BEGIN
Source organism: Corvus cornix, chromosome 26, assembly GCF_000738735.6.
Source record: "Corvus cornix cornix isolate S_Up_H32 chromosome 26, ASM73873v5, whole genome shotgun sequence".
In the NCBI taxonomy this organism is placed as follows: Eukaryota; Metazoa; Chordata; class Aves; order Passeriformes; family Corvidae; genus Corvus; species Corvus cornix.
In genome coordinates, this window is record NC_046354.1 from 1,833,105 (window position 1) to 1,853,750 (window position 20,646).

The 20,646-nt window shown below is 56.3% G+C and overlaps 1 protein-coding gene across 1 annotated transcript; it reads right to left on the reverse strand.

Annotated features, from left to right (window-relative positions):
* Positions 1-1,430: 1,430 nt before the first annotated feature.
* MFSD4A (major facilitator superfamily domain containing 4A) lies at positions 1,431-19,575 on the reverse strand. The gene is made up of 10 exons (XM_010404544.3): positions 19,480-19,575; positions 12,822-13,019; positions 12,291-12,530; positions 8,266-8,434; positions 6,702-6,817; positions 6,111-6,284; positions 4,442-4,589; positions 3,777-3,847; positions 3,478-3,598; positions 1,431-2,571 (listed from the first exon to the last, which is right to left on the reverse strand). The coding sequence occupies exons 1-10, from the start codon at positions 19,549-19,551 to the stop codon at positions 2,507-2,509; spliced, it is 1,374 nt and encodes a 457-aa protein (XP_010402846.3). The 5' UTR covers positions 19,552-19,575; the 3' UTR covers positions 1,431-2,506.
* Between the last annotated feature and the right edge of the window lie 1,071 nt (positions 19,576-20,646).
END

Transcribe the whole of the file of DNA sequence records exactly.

Source organism: Corvus cornix, chromosome 26, assembly GCF_000738735.6.
Source record: "Corvus cornix cornix isolate S_Up_H32 chromosome 26, ASM73873v5, whole genome shotgun sequence".
In the NCBI taxonomy this organism is placed as follows: Eukaryota; Metazoa; Chordata; class Aves; order Passeriformes; family Corvidae; genus Corvus; species Corvus cornix.
In genome coordinates, this window is record NC_046354.1 from 1,833,105 (window position 1) to 1,853,750 (window position 20,646).

The 20,646-nt window shown below is 56.3% G+C and overlaps 1 protein-coding gene across 1 annotated transcript; it reads right to left on the reverse strand.

Annotated features, from left to right (window-relative positions):
* Positions 1-1,430: 1,430 nt before the first annotated feature.
* MFSD4A (major facilitator superfamily domain containing 4A) lies at positions 1,431-19,575 on the reverse strand. The gene is made up of 10 exons (XM_010404544.3): positions 19,480-19,575; positions 12,822-13,019; positions 12,291-12,530; positions 8,266-8,434; positions 6,702-6,817; positions 6,111-6,284; positions 4,442-4,589; positions 3,777-3,847; positions 3,478-3,598; positions 1,431-2,571 (listed from the first exon to the last, which is right to left on the reverse strand). The coding sequence occupies exons 1-10, from the start codon at positions 19,549-19,551 to the stop codon at positions 2,507-2,509; spliced, it is 1,374 nt and encodes a 457-aa protein (XP_010402846.3). The 5' UTR covers positions 19,552-19,575; the 3' UTR covers positions 1,431-2,506.
* Between the last annotated feature and the right edge of the window lie 1,071 nt (positions 19,576-20,646).